Bring back sex education

Sexual health education has been one of the most debated and divisive topics across state legislatures. 

Many states have failed students by enforcing abstinence-only education programs or not having any kind of sexual education to prepare them for situations they will encounter likely as early as middle school. 

University Health Service accommodates for some states’ ignorant choices thanks to their sexual health class, available to females before they get a Well Woman check or upon request thanks to their student health plans. 

The short class teaches what many public schools neglect: proper procedures for health checks for women, ways to prevent unplanned pregnancy and the transmission of STIs, and descriptions of common exams women should get to maintain healthy bodily functions. 

One of the great things about the class is its emphasis on STI testing, and practicing effective birth control methods. 

Effective birth control education and encouragement to get on one of the many methods has been shown to reduce the number of teenage pregnancies by up to 60 percent in comparison to abstinence-only education, according to a study published at the University of Washington in 2008. 

While sexual health education is important for both partners, the burden often falls on women to be the responsible party. 

Men are not as likely to come in to learn about birth control methods, and this is due in part because they face fewer consequences from poor choices in sexual relationships. 

Women are more likely than men to contract infections and diseases, and treatment of them is more difficult for women. In the event of an unplanned pregnancy, women face physical consequences that effect their physical and mental health, financial stability, and, in many cases, their careers and education.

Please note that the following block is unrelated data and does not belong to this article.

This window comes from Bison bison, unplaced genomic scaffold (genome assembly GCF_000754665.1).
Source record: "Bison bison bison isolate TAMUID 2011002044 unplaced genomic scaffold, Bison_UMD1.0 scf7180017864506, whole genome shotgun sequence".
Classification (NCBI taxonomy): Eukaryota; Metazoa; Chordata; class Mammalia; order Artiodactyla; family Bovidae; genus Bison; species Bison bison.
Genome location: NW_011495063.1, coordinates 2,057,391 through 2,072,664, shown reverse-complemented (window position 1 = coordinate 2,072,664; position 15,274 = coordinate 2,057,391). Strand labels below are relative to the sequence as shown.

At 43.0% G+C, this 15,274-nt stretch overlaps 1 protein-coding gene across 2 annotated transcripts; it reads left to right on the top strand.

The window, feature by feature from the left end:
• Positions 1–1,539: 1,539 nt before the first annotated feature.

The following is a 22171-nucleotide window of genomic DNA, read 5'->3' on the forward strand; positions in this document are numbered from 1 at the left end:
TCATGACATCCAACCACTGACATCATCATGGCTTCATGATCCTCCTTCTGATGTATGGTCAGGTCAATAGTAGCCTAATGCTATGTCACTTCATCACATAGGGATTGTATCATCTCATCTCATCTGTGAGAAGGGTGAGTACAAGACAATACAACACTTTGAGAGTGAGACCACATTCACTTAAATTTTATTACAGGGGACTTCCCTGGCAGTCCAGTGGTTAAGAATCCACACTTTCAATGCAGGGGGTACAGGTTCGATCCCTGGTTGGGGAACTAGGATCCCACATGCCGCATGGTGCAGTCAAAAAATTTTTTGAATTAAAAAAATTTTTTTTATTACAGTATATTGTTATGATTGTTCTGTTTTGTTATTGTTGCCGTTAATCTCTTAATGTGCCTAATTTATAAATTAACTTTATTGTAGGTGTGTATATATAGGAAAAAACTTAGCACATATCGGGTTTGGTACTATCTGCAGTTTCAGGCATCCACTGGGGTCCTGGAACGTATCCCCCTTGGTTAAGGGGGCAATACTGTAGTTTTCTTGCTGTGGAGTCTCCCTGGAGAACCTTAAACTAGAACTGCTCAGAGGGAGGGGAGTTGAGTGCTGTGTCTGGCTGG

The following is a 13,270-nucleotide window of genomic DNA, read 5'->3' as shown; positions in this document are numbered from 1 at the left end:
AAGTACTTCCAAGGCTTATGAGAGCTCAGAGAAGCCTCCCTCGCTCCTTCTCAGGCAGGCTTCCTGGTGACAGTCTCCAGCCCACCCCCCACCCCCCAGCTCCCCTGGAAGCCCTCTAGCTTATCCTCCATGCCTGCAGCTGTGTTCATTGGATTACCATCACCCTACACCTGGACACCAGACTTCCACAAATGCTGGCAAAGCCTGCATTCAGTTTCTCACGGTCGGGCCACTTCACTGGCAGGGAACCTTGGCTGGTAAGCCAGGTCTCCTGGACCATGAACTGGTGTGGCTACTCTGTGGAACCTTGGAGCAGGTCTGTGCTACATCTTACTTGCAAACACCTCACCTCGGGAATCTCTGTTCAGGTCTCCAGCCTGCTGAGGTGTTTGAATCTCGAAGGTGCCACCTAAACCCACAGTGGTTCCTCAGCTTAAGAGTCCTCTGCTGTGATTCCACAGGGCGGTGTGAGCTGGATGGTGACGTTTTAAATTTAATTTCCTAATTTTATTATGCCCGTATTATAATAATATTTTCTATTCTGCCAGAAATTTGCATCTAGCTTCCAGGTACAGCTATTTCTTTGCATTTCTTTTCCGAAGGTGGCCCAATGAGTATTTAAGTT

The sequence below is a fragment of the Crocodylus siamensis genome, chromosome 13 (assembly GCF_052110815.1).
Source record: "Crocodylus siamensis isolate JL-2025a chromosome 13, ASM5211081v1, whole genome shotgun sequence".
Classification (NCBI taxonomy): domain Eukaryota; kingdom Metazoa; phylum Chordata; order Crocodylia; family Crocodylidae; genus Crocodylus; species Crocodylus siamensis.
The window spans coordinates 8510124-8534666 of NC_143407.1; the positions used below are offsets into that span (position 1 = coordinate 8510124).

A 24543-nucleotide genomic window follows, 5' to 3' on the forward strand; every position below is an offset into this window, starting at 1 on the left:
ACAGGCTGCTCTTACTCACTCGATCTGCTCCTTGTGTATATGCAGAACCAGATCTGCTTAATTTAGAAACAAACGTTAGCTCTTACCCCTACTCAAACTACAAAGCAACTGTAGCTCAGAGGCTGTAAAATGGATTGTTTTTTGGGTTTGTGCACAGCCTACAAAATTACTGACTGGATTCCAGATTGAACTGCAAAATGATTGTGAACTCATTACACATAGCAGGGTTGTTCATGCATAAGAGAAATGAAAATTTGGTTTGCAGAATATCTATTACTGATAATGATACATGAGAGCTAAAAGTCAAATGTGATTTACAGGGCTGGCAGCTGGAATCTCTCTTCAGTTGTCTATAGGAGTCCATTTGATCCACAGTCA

The only draw-back to the class is that it is required by UHS before female students can make an appointment with a gynecologist for any reason other than urgent needs, like fear of an infection.

It is important that students have the opportunities and encouragement to learn about sexual health, but some students can suffice with just an appointment to see a gynecologist. 

Depending on availability, the extra requirement can add weeks in waiting, and many women would probably like to facilitate getting on birth control, and being checked for infections, cancer and other diseases much faster. 

In addition, gynecologists are capable of giving their patients the same resources and understanding of proper sexual health, so a middleman is not always necessary for people interested in a check-up with a doctor.  

Effective sexual health education is a necessity, and it’s important that our university extend the resource to students in whatever way they’ll receive it, whether it is a short optional class, during an appointment with a doctor, or even through outreach of student groups on campus. 

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